$ sudo systemctl status geth

From Yorick’s guide:

Geth will prune in 3 stages: “Iterating state snapshot”, “Pruning state data”, and “Compacting database”. During the “Compacting database” stage, it may not output any log entries for an hour or so (mainstream SSD IOPS). Don’t restart it when this happens, let it run!

If you see messages about “generating snapshot” and an ETA during the prune, you don’t actually have a snapshot yet! Either the --datadir and/or USER aren't right, or Geth just didn't have enough time to complete the snapshot. In that case, do stop the process, run Geth normally again, and observe its logs until snapshot has completed and is 128 blocks old.

Once the prune has completed open the geth service systemd configuration file.

$ sudo systemctl stop geth
$ sudo nano /etc/systemd/system/geth.service

Remove the snapshot prune-state instruction at the end of the ExecStart line.

[Unit]
Description=Go Ethereum Client
After=network.target
Wants=network.target
[Service]
User=goeth
Group=goeth
Type=simple
Restart=always
RestartSec=5
ExecStart=geth --http --datadir /var/lib/goethereum --cache 2048 --maxpeers 30
[Install]
WantedBy=default.target

Press CTRL+x then ‘y’ then <enter> to save and exit.

Reload systemd to reflect the changes and start the geth service. Check status to make sure it’s running correctly.

$ sudo systemctl daemon-reload
$ sudo systemctl start geth
$ sudo systemctl status geth # <-- Check for errors
$ sudo journalctl -fu geth.service # <-- Monitor

The Teku service will automatically detect that Geth is back up and running and will swap back to using that as the primary Eth1 source. Again, you can check the Teku service log to observe the behavior.

$ sudo journalctl -fu teku.service

The prune operation is now complete. You can check how much disk space was freed up using df -h.

Appendix E— Clear Systemd Journal Logs

The systemd services create logs that grow over time. It is possible to clear the logs to free up disk space on your server.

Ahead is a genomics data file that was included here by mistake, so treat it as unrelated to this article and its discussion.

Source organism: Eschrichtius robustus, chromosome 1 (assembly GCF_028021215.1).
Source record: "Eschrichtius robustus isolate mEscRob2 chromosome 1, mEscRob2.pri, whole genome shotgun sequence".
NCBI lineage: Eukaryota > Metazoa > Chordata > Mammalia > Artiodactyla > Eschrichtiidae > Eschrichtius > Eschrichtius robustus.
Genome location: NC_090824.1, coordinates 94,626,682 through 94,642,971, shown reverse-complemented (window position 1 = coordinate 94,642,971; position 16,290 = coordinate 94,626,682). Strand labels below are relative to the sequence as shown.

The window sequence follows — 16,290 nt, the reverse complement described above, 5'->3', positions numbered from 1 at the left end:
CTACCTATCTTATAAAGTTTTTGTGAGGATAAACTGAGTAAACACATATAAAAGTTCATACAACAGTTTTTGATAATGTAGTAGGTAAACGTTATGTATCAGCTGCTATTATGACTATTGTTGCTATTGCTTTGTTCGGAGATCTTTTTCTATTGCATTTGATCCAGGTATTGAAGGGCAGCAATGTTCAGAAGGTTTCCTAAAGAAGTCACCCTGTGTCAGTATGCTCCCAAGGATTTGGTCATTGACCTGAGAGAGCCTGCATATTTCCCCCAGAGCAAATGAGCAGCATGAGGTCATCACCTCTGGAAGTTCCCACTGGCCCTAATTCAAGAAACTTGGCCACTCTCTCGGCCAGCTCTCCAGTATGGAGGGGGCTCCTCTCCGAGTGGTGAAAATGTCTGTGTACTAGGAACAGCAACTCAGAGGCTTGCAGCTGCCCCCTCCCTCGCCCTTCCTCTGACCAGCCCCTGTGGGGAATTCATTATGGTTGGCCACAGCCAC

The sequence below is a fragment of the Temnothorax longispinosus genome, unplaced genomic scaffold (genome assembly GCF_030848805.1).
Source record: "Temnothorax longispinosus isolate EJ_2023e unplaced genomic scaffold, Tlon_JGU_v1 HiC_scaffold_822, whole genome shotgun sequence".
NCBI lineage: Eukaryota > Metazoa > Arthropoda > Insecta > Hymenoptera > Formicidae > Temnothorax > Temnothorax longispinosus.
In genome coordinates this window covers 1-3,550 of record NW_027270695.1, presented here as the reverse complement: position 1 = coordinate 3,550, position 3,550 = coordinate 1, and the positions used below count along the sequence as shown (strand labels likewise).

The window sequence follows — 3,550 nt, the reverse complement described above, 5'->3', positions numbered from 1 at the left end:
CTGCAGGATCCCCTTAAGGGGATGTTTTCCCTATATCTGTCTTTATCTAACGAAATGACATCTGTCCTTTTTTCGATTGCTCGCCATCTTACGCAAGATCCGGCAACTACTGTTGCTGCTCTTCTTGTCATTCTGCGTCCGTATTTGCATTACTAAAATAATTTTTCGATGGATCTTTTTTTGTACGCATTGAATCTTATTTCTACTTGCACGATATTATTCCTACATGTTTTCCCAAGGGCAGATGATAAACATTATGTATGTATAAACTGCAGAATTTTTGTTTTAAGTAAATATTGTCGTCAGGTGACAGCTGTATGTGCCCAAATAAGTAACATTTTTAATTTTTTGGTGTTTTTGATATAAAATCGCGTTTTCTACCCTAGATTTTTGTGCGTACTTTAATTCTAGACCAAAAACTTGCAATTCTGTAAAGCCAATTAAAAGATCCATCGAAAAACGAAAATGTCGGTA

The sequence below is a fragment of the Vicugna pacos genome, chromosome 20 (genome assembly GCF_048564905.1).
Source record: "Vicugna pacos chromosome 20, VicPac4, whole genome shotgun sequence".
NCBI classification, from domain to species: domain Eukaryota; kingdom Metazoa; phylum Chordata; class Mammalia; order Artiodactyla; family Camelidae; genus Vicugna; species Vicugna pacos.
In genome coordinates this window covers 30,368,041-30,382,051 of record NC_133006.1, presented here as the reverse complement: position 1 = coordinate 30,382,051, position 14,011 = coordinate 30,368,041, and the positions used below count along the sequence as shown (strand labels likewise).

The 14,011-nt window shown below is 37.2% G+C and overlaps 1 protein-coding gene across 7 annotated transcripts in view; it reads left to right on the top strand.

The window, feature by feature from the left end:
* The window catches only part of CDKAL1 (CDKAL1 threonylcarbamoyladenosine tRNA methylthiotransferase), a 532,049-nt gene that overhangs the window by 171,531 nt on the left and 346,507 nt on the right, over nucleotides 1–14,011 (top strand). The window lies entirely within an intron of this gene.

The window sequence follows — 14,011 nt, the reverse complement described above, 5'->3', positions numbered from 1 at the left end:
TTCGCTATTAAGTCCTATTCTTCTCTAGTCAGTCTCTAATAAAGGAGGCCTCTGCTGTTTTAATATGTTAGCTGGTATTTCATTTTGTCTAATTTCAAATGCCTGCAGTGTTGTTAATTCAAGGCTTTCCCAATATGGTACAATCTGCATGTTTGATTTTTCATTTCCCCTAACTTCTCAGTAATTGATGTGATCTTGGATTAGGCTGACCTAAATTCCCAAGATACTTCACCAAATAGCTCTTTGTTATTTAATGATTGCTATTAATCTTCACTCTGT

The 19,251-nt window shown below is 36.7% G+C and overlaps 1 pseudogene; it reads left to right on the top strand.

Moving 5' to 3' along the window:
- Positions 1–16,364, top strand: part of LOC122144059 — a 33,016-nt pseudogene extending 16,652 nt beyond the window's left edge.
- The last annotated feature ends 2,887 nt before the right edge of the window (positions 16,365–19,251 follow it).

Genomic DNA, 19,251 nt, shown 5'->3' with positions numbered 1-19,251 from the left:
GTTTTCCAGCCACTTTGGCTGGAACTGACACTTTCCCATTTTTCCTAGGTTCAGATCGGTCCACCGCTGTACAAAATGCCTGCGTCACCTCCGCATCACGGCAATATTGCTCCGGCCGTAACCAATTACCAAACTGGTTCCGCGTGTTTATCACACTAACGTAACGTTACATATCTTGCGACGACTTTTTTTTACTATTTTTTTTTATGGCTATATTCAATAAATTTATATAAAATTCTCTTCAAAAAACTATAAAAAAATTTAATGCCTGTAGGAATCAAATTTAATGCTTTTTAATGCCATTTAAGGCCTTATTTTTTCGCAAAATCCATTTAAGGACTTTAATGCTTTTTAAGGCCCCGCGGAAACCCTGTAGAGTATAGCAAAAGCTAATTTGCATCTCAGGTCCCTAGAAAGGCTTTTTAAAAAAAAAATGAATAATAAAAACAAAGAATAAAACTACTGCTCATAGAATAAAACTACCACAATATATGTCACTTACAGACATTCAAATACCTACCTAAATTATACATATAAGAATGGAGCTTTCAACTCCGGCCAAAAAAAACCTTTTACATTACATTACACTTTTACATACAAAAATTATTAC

NOTE: The following steps will delete existing log data. Be careful if you require this data for debugging purposes.

Check the amount of disk space the logs are using.

$ sudo journalctl --disk-usage

To clear the logs use the following command.

$ sudo journalctl --flush --rotate 
$ sudo journalctl --vacuum-time=3days

The --flush flag flushes the logs currently in memory onto the disk.

The --rotate flag archives the existing logs so they can’t be written to any more and starts new logs for each service.

The --vacuum-time flag deletes log data that is older than 3 days.

Output should be similar to the screenshot below.

It is recommended to check the logs are in a good state after the vacuum operation.

$ sudo journalctl --verify

Each log should have a status of PASS.

Automatically Limit Log Size

If you would prefer to have the system automatically keep log data to a specified max size complete the following additional steps.

Open the systemd journal service configuration file.

$ sudo nano /etc/systemd/journald.conf

Carefully edit the file to set the maximum disk space that can be used by the journal in persistent storage. Remove the # from the line SystemMaxUse and add a value in megabytes, say 200M.

Check the screen shot below for reference. Press CTRL+x then ‘y’ then <enter> to save and exit.

Restart the journald after updating the file.

$ sudo systemctl restart systemd-journald

Journal logs will now be limited to 200MB in size.

Appendix F — Expanding the Logical Volume

There are cases where Ubuntu is provisioning only 200GB of a larger SSD causing users to run out of disk space when syncing their Eth1 node. The error message is similar to:

Fatal: Failed to register the Ethereum service: write /var/lib/goethereum/geth/chaindata/383234.ldb: no space left on device

To address this issue, assuming you have a SSD that is larger than 200GB, expand the space allocation for the LVM by following these steps:

$ sudo lvdisplay # <-- Check your logical volume size
$ sudo lvm
> lvextend -l +100%FREE /dev/ubuntu-vg/ubuntu-lv
> exit
$ sudo resize2fs /dev/ubuntu-vg/ubuntu-lv
$ df -h # <-- Check results

That should resize your disk to the maximum available space.

If you need support on this please check with the EthStaker Discord.

Full Disclaimer

This article (the guide) is for informational purposes only and does not constitute professional advice. The author does not warrant or guarantee the accuracy, integrity, quality, completeness, currency, or validity of any information in this article. All information herein is provided “as is” without warranty of any kind and is subject to change at any time without notice. The author disclaims all express, implied, and statutory warranties of any kind, including warranties as to accuracy, timeliness, completeness, or fitness of the information in this article for any particular purpose. The author is not responsible for any direct, indirect, incidental, consequential or any other damages arising out of or in connection with the use of this article or in reliance on the information available on this article. This includes any personal injury, business interruption, loss of use, lost data, lost profits, or any other pecuniary loss, whether in an action of contract, negligence, or other misuse, even if the author has been informed of the possibility.

--

--

Somer Esat

Passionate about Ethereum and decentralized technology.